His program of action consisted of a plan to:

1.      Organize a group of Filipino students in Madrid. They would form the nucleus of a group that in the future would use their varied talents to work for solutions to the Philippine problems.

2.      Proposed to them the writing of a book similar to Harriet Beecher Stowe’s Uncle Tom’s Cabin and Eugene Sue’s The Wandering Jew which would deal with the various aspects of Filipino life. The book would be the project of the Circulo Hispano-Filipino with each member contributing a chapter. (This book was entitled Noli me Tangere, 1887).

3.      From the records in the vast Filipiniana collection of the British Museum, Rizal had pieced together the past history of the Philippines which revealed that even before the coming of the Spaniards; the Filipinos already had a developed culture. And of these records, he chose to annotate Morga’s Sucesos de las Islas Filipinas. (Excerpt from his dedicatory remarks “It is necessary to first lay bare the past in order to better judge the present and to survey the road trodden during three centuries.”

4.      He wrote “The Indolence of the Filipinos” which came out as a series of 5 articles in La Solidaridad from 15 July to 15 September, 1899.

5.      Feared the possibility of the Filipinos resort to arms as a desperate means to fight, he wrote El Filibusterismo to show his countrymen the price they should be willing to pay and the problems they would have solve first before plunging the country to revolution. He warned his countrymen to consider seriously its decision to revolt against Spain if no reforms were granted.

6.      He thought of showing the people how to organize themselves into a compact homogeneous body in the Philippines. Rizal’s major plan of organization was the establishment of La Liga Filipina (Philippine League).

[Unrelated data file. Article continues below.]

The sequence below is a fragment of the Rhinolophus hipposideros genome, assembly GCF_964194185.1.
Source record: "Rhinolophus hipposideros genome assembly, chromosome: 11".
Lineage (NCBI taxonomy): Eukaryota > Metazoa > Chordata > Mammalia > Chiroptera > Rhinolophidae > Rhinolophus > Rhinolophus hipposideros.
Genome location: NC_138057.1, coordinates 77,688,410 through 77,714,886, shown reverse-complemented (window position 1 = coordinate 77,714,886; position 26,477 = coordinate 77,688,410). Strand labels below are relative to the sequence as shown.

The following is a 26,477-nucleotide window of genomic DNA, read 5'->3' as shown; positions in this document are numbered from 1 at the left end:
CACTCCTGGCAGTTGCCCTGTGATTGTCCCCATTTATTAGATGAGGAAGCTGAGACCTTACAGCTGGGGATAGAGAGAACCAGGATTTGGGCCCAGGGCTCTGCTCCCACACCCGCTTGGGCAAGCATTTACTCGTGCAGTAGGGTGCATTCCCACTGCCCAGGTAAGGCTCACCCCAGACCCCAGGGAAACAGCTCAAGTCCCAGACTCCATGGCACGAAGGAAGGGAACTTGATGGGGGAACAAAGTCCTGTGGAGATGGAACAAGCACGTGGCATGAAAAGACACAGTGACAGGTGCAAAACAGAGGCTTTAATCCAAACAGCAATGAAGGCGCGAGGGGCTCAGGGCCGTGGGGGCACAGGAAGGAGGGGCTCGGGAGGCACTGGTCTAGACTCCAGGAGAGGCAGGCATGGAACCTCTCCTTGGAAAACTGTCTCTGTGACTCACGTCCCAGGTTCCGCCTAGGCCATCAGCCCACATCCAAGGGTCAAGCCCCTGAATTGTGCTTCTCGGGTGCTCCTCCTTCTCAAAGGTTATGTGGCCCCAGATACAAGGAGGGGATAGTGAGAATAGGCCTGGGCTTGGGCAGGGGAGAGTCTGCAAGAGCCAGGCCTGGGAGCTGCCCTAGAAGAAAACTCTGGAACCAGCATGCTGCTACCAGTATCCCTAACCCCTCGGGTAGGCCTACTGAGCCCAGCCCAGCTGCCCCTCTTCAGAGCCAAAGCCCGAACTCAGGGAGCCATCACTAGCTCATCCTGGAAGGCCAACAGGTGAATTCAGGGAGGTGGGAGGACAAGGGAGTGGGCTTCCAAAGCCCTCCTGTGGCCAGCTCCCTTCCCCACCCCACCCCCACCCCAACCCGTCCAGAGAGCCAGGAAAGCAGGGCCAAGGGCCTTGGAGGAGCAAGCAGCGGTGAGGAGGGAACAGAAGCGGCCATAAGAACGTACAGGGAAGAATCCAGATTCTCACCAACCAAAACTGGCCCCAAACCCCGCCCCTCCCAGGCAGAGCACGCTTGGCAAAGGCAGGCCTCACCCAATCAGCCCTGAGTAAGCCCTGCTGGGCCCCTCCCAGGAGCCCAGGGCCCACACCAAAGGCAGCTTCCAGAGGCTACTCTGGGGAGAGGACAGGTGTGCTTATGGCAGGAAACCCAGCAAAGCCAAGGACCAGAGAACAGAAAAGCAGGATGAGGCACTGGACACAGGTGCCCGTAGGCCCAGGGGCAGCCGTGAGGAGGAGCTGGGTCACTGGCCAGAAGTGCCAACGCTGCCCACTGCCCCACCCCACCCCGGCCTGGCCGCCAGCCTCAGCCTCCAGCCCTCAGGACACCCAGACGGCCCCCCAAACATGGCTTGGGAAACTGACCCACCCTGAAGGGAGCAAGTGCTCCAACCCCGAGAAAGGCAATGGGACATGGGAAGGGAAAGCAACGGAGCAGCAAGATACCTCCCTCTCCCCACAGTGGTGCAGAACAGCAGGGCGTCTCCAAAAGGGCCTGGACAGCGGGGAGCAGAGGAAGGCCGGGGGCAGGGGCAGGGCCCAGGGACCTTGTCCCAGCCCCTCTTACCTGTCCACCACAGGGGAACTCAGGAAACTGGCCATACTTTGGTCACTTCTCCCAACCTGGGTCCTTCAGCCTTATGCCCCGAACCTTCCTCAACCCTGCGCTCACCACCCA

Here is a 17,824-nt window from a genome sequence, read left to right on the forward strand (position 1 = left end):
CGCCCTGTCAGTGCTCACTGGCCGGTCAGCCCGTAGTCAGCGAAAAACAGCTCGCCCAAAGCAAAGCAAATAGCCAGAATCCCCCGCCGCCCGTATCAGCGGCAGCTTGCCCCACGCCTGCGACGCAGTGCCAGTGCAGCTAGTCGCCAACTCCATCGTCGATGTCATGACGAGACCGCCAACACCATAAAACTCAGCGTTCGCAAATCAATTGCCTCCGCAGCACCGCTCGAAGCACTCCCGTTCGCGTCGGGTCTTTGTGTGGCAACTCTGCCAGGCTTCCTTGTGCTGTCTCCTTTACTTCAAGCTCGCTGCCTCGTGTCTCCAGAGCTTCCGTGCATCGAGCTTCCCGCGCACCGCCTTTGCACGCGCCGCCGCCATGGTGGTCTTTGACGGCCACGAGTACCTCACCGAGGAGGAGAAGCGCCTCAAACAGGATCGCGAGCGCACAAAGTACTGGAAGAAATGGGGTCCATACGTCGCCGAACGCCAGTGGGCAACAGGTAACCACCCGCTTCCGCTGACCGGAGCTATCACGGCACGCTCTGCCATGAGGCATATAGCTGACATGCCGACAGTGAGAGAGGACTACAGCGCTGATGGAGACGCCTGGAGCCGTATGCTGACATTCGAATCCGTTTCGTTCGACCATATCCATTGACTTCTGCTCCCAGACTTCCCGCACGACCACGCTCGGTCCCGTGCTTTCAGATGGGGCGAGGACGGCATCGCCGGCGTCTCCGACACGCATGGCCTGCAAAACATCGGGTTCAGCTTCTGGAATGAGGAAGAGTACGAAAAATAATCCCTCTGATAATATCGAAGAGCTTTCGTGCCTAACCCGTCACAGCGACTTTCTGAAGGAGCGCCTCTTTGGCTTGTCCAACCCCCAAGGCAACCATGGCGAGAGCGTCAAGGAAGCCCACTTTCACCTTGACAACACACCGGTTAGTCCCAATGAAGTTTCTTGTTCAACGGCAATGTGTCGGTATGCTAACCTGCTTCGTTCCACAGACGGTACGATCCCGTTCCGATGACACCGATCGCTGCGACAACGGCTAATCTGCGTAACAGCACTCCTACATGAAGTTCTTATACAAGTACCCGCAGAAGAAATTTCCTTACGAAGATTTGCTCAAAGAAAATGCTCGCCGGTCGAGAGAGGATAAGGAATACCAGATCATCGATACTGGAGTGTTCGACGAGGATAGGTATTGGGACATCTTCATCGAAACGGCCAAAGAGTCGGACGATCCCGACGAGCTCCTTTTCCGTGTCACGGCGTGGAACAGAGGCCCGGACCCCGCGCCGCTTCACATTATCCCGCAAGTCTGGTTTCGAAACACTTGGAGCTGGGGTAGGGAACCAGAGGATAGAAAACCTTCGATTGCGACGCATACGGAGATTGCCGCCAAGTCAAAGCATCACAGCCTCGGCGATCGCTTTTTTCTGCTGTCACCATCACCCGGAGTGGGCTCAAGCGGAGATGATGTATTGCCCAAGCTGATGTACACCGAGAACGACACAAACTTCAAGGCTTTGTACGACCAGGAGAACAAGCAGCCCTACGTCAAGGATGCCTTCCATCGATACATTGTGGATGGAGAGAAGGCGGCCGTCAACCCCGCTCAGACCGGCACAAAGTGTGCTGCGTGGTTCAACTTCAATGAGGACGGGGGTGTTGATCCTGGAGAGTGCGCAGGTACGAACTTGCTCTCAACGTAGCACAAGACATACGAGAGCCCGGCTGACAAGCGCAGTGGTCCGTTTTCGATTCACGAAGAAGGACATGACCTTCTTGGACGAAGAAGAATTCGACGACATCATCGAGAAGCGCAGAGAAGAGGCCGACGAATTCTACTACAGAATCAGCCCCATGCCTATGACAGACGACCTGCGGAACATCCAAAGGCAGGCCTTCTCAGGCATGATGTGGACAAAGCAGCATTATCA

7.      When he was deported to Dapitan he had already accomplished a major part of a self-imposed mission of redeeming the Filipinos from medieval colonialism. His exile demonstrated the hero’s untiring efforts at continuing the program of action that he relentlessly pursued for the realization of his blueprint of nation building. Establishment of a school and a clinic therein, the community development projects he undertook.


The nationalism he taught his people did not end with the attainment of independence. He looked beyond independence to the progressive development of a new nation in politics, economics, technology and education. His writings conveyed concepts that are applicable for all time especially to the present in all major areas of political, socio-economic and educational reforms and his moral teachings and principles convey the essence of national awareness. His profound ideas and teachings have become the model and inspiration for Philippine national leaders.

Political Reforms:

Seek a self-reliant, self-respecting government and “a people’s government made for the people, by the people and answerable to the people.”

Educational Reform:

“Without education and liberty – the soil and the sun of mankind – no reform is possible, no measure can give the desired result.”

Socio-Economic Reforms:

“Consider socio-economic aspects in campaigning for political reforms for I believed that such reforms would be meaningless if the people remained in poverty.”

Moral Principles and Teachings

“Morality was the application of reason and conscience to specific problems of behavior.”

1 comment:

  1. A great liberator, in the flesh and named Jose Rizal, may not be household name in the global Afrikan struggle for sovereignty; but his life, vision and dedication to his people is a noteworthy example and will not go unnoticed.